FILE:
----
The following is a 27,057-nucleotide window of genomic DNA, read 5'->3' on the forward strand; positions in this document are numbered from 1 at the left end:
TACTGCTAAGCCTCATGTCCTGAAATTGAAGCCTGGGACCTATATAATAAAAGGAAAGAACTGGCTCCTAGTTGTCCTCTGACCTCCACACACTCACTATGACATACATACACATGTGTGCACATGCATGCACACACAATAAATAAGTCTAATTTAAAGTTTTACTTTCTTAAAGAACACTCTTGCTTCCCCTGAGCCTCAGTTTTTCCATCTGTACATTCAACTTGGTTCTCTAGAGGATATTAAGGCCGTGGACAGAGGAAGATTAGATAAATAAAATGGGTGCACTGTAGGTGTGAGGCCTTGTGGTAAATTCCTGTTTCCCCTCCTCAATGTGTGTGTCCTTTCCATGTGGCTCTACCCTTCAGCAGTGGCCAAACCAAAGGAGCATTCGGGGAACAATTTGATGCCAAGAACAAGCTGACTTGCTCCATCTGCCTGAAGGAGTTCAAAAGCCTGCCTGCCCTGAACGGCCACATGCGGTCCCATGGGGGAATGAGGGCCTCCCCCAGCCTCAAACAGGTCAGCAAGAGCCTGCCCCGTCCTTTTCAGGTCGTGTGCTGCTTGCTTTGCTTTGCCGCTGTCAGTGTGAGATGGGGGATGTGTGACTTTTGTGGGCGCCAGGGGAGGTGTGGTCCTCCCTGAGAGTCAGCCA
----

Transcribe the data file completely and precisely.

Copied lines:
The following is a 27,057-nucleotide window of genomic DNA, read 5'->3' on the forward strand; positions in this document are numbered from 1 at the left end:
TACTGCTAAGCCTCATGTCCTGAAATTGAAGCCTGGGACCTATATAATAAAAGGAAAGAACTGGCTCCTAGTTGTCCTCTGACCTCCACACACTCACTATGACATACATACACATGTGTGCACATGCATGCACACACAATAAATAAGTCTAATTTAAAGTTTTACTTTCTTAAAGAACACTCTTGCTTCCCCTGAGCCTCAGTTTTTCCATCTGTACATTCAACTTGGTTCTCTAGAGGATATTAAGGCCGTGGACAGAGGAAGATTAGATAAATAAAATGGGTGCACTGTAGGTGTGAGGCCTTGTGGTAAATTCCTGTTTCCCCTCCTCAATGTGTGTGTCCTTTCCATGTGGCTCTACCCTTCAGCAGTGGCCAAACCAAAGGAGCATTCGGGGAACAATTTGATGCCAAGAACAAGCTGACTTGCTCCATCTGCCTGAAGGAGTTCAAAAGCCTGCCTGCCCTGAACGGCCACATGCGGTCCCATGGGGGAATGAGGGCCTCCCCCAGCCTCAAACAGGTCAGCAAGAGCCTGCCCCGTCCTTTTCAGGTCGTGTGCTGCTTGCTTTGCTTTGCCGCTGTCAGTGTGAGATGGGGGATGTGTGACTTTTGTGGGCGCCAGGGGAGGTGTGGTCCTCCCTGAGAGTCAGCCA